A JETSTAR flight flew too low while landing at Queenstown’s mountain-surrounded airport in New Zealand but a crash was highly unlikely, an investigation has found. The two-pilot crew of an Airbus 320 were below the minimum safe altitude for two minutes on the morning flight from Auckland to Queenstown in July 2012, the Australian Transport Safety Bureau says.
The aircraft dropped to 1920 metres when it should have been flying at 2225m.
The bureau’s investigation found pilots failed to put it in the correct mode for landing — and only noticed when the first officer felt the plane was “going too fast”.
The investigation found they had intended to change the plane into the correct landing mode, but forgot.
A collision was highly unlikely given the fine and clear conditions, the report said.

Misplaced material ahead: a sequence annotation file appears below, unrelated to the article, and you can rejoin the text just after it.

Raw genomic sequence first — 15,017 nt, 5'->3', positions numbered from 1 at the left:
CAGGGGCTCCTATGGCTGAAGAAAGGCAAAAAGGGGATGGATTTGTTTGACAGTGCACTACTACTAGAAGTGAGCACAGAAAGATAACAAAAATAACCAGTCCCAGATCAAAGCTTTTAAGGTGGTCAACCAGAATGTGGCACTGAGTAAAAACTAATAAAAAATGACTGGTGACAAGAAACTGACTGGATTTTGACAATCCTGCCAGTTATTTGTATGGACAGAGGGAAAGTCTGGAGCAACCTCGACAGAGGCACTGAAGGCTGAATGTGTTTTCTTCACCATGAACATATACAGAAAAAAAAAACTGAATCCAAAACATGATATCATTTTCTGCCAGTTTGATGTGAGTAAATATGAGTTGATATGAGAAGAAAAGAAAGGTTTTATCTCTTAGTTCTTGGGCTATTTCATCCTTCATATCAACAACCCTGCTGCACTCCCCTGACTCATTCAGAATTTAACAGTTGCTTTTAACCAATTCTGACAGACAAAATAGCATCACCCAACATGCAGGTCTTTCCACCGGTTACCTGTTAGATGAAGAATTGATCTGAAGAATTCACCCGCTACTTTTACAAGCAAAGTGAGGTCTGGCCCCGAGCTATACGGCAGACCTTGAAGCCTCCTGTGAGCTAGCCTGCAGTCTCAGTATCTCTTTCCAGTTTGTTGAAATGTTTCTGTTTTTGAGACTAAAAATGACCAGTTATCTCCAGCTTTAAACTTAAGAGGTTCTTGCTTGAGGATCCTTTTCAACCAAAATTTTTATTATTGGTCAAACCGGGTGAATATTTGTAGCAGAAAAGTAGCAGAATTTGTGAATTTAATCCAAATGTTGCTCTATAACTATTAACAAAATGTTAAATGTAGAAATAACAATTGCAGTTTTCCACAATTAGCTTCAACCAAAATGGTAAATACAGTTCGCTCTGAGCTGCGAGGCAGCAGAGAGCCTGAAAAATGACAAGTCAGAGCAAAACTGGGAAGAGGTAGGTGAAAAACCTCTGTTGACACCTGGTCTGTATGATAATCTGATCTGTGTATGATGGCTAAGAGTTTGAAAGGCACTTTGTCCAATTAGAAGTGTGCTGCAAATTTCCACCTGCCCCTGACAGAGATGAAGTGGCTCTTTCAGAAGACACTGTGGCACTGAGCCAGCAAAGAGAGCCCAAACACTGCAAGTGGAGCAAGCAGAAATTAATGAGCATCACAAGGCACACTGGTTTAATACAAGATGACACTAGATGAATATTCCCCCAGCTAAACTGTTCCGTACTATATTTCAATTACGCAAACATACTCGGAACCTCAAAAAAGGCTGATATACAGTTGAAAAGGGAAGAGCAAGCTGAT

The report said the situation showed how memory could fail, and the potentially serious effects of pilots being distracted.
The bureau found Jetstar’s procedures failed to draw the pilots’ attention to their mistake, and recommended extra guidance on landing and more warnings about the difficulty of the descent into Queenstown.
A Jetstar spokesman said the airline had conducted its own review, and had made changes including emphasising in crew manuals the importance of situational awareness.
Charts for Queenstown had been amended to emphasise the special requirements for flying into the airport, the spokesman said. “Jetstar takes anything that happens in its cockpits very seriously,” the spokesman said.
“The aircraft continued to fly a safe approach and landing in clear conditions on the day of this event.” The two pilots are still flying with Jetstar, he said.
They had over 23,000 hours flying experience between them, and had both flown into Queenstown regularly over the past three years. Only specially qualified pilots are allowed to fly into Queenstown and the captain and first officer were considered qualified.